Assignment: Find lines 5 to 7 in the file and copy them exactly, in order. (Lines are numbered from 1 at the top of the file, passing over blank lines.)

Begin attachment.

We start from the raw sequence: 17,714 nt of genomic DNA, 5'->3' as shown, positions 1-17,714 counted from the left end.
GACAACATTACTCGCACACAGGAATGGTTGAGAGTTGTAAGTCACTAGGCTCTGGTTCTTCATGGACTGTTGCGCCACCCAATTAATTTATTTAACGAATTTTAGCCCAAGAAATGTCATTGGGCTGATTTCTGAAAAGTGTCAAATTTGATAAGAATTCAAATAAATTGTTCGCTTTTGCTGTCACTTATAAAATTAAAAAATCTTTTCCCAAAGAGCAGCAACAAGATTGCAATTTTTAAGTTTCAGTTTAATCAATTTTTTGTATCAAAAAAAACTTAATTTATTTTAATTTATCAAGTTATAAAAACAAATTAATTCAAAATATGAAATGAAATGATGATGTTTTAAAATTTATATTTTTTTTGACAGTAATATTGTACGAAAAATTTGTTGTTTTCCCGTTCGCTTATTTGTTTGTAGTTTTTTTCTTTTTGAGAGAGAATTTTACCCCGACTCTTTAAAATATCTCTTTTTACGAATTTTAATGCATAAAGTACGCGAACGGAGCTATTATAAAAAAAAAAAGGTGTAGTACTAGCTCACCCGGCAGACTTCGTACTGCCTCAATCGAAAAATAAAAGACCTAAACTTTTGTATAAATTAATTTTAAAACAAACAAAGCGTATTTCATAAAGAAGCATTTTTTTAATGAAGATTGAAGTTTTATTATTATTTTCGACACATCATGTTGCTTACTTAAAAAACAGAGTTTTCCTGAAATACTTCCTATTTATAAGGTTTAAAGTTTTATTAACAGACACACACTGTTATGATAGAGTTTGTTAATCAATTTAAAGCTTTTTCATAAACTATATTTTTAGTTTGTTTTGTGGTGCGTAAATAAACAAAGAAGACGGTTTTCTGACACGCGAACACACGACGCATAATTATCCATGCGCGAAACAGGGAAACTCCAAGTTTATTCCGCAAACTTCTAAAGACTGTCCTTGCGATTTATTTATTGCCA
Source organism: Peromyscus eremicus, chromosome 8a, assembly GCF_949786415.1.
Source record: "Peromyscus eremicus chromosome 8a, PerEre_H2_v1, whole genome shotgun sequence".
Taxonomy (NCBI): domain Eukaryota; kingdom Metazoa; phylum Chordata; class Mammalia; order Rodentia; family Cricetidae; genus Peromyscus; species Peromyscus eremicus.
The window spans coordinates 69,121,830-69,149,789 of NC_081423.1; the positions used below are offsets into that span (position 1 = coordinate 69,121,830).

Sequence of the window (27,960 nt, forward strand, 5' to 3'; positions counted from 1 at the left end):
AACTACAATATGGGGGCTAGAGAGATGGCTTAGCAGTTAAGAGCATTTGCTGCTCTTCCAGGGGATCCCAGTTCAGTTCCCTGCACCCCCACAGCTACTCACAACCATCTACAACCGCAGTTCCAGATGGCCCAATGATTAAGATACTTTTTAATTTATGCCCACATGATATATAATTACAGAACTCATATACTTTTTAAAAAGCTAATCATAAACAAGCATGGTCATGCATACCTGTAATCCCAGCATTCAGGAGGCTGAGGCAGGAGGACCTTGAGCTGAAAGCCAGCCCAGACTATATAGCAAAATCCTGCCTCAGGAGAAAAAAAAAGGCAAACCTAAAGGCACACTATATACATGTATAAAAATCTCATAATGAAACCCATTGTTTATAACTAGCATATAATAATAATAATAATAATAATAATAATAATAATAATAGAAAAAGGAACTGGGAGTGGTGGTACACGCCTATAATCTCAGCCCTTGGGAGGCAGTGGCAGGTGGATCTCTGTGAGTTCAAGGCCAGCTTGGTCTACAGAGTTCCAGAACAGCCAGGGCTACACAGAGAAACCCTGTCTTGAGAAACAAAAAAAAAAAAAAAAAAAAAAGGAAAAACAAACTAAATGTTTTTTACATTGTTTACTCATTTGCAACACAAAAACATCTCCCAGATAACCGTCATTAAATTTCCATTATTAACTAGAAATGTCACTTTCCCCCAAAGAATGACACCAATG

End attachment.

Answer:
Taxonomy (NCBI): domain Eukaryota; kingdom Metazoa; phylum Chordata; class Mammalia; order Rodentia; family Cricetidae; genus Peromyscus; species Peromyscus eremicus.
The window spans coordinates 69,121,830-69,149,789 of NC_081423.1; the positions used below are offsets into that span (position 1 = coordinate 69,121,830).

Sequence of the window (27,960 nt, forward strand, 5' to 3'; positions counted from 1 at the left end):